The New Wave of Insurance Construction Defects? Four States Enact Statutes Favoring Coverage for Faulty Workmanship
Courts across the country remain split on the issue of whether claims alleging construction defects are covered by commercial general liability (“CGL”) insurance policies. The primary battle ground has been whether such claims involve an accidental “occurrence” within the meaning of the CGL policy coverage grant. Now this issue is getting substantial attention from state legislatures. Four states recently enacted new legislation addressing insurance coverage for construction defect claims, and each statute favors coverage, albeit in different ways and to varying degrees. These statutes signal that the battle over whether construction defects constitute an “occurrence” may have shifted from the courts to state legislatures. The four new statutes are discussed briefly below.
Section 13-20-808 of the Colorado Code, effective May 21, 2010, creates a presumption that a construction defect is an accident, and therefore an “occurrence” within the meaning of the standard CGL insurance policy. To rebut this statutory presumption, an insurer must demonstrate by a preponderance of the evidence that the property damage at issue was intended and expected by the insured. The statute expressly does not require coverage for damage to an insured’s own work unless otherwise provided in the policy, leaving that potentially to be decided by Colorado’s courts. In addition, the act does not address or change any policy exclusions, the scope of which will also remain an issue possibly to be determined in court. Thus, it appears that the Colorado statute resolves in favor of coverage that construction defect claims give rise to an accidental “occurrence” under the CGL policy coverage grant, but leaves most other insurance issues affecting coverage in the construction defect context subject to further attention by the courts.
Chapter 431, Article 1 of the Hawaii Revised Statutes provides that “the term ‘occurrence’ shall be construed in accordance with the law as it existed at the time that the insurance policy was issued.” The statute does not declare what the “the law” is now or what “the law” was at any time in the past. However, the preamble explains that the appellate court decision in Group Builders, Inc. v. Admiral Ins. Co., 231 P.3d 67 (Hawaii 2010) “invalidates insurance coverage that was understood to exist and that was already paid for by construction professionals,” and that the purpose of the statute is to restore the coverage that was denied. While not necessarily clear from the appellate court decision, coverage arguably was denied for both defects in the insured’s own work and also consequential property damage caused by faulty workmanship.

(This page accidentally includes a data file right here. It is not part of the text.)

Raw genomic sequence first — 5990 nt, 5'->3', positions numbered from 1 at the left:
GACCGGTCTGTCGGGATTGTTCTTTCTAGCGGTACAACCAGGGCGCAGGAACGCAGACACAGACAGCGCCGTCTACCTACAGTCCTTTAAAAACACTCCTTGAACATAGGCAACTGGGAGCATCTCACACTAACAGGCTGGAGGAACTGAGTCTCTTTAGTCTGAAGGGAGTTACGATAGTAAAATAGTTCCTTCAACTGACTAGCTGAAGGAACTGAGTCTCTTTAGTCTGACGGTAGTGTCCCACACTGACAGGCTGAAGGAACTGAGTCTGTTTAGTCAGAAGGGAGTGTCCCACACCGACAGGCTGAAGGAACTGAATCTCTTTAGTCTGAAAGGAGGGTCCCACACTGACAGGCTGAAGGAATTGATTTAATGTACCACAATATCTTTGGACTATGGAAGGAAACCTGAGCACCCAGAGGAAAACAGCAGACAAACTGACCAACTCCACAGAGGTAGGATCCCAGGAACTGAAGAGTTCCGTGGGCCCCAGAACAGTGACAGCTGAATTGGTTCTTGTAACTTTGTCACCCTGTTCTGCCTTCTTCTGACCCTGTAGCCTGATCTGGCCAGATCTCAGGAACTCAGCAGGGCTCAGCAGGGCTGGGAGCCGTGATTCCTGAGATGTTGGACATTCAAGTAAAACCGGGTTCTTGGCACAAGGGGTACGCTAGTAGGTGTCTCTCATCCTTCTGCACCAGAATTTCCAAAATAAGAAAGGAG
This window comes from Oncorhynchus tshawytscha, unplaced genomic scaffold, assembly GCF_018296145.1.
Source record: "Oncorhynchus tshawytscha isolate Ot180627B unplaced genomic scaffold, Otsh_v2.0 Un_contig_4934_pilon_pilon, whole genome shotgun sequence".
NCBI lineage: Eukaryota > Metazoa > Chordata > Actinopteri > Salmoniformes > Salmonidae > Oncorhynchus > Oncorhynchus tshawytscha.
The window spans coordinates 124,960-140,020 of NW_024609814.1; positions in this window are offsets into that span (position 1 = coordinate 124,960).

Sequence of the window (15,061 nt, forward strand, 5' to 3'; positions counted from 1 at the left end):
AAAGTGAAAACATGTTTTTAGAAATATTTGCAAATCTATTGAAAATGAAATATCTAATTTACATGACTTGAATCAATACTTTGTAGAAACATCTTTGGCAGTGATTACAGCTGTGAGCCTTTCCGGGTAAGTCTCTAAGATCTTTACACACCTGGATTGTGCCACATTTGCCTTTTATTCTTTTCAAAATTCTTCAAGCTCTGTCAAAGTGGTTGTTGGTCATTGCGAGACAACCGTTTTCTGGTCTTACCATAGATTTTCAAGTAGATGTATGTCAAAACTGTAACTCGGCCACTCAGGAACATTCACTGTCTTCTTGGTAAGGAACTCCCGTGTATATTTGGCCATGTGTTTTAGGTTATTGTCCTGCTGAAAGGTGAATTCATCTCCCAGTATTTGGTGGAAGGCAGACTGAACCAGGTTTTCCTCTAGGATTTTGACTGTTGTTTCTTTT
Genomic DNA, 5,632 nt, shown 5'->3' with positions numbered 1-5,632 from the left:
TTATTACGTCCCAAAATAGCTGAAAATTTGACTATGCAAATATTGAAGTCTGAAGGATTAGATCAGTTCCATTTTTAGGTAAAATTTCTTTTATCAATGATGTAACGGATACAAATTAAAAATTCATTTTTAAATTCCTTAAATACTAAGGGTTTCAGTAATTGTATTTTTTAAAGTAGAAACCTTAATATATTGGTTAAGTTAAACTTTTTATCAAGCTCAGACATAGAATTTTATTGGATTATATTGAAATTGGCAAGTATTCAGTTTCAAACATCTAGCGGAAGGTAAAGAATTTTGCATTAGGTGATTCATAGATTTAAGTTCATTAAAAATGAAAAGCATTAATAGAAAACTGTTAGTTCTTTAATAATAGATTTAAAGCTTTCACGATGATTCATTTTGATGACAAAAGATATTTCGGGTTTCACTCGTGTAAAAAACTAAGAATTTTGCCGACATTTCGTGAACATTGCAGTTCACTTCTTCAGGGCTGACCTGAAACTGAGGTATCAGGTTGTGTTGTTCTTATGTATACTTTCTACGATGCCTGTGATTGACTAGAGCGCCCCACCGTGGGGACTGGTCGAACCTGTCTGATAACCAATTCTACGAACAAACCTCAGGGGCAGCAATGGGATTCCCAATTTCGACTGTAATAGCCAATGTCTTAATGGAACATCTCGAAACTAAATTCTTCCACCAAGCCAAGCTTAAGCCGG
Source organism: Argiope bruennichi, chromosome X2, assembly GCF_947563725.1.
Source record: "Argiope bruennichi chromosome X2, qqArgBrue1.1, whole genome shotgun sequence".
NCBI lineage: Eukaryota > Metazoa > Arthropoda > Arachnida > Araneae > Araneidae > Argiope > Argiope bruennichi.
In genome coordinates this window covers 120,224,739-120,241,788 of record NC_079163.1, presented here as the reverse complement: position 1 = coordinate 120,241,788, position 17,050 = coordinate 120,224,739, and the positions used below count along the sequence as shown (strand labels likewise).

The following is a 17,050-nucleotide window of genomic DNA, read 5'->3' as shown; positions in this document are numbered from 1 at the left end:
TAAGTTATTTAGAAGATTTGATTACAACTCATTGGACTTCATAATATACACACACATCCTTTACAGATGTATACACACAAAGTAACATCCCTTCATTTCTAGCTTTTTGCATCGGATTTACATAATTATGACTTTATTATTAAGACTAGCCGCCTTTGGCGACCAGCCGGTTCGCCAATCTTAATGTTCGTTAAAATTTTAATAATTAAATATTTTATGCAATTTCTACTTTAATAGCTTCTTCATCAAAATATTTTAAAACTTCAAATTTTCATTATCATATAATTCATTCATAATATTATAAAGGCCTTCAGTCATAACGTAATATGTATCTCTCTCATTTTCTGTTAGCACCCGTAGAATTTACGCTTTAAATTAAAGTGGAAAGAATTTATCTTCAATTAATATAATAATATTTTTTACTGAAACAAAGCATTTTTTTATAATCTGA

Thus, it appears that the legislature’s intent was to allow insurers to deny coverage under policies issued after May 19, 2010 to the extent permitted by the courts based on Group Builders and whatever further judicial decisions may follow, but to require application of the more favorable judicial interpretations of coverage for construction defects that the Hawaii legislature believes existed before that time. In other words, the Hawaii statute appears to be an attempt to preserve more favorable treatment of coverage for construction defect claims for projects currently underway which were insured under policies issued before Group Builders was decided.
This approach, of course, still leaves it to the courts to interpret the applicable law with respect to any particular claim (i.e., the law that existed at the time the policy was issued). But we cannot help but think that the Hawaii courts may be influenced going forward to find more readily in favor of coverage due, at least in part, to the part of the preamble to the legislation that states: “Prior to the Group Builders decision … construction professionals entered into and paid for insurance contracts under the reasonable, good-faith understanding that bodily injury and property damage resulting from construction defects would be covered under the insurance policy. It was on that premise that general liability insurance was purchased.”
Arkansas Code Section 23-79-155 (enacted on March 23, 2011) requires CGL policies offered for sale in Arkansas to contain a definition of occurrence that includes “property damage or bodily injury resulting from faulty workmanship.” It is unclear whether this requirement applies to policies previously issued. The act also states that it does not limit the nature or types of exclusions that an insurer may include in a CGL policy. Thus, the numerous exclusions related to construction defect claims contained in the typical CGL insurance policy are not affected by the Arkansas statute, and the judicial decisions that have interpreted those exclusions presumably remain good law.
Enacted on May 17, 2011, South Carolina Code Section 38-61-70 provides that CGL policies shall contain or be deemed to contain a definition of occurrence that includes property damage or bodily injury resulting from faulty workmanship, exclusive of the faulty workmanship itself. However, whether the South Carolina statute will change the law in South Carolina is unclear because the statute was immediately challenged in court. On May 23, 2011, Harleysville Mutual Insurance Company filed a complaint in the South Carolina Supreme Court seeking injunctive relief and a declaration that the new statute violates several provisions of the U.S. and South Carolina constitutions, particularly with respect to existing insurance policies at issue in pending litigation.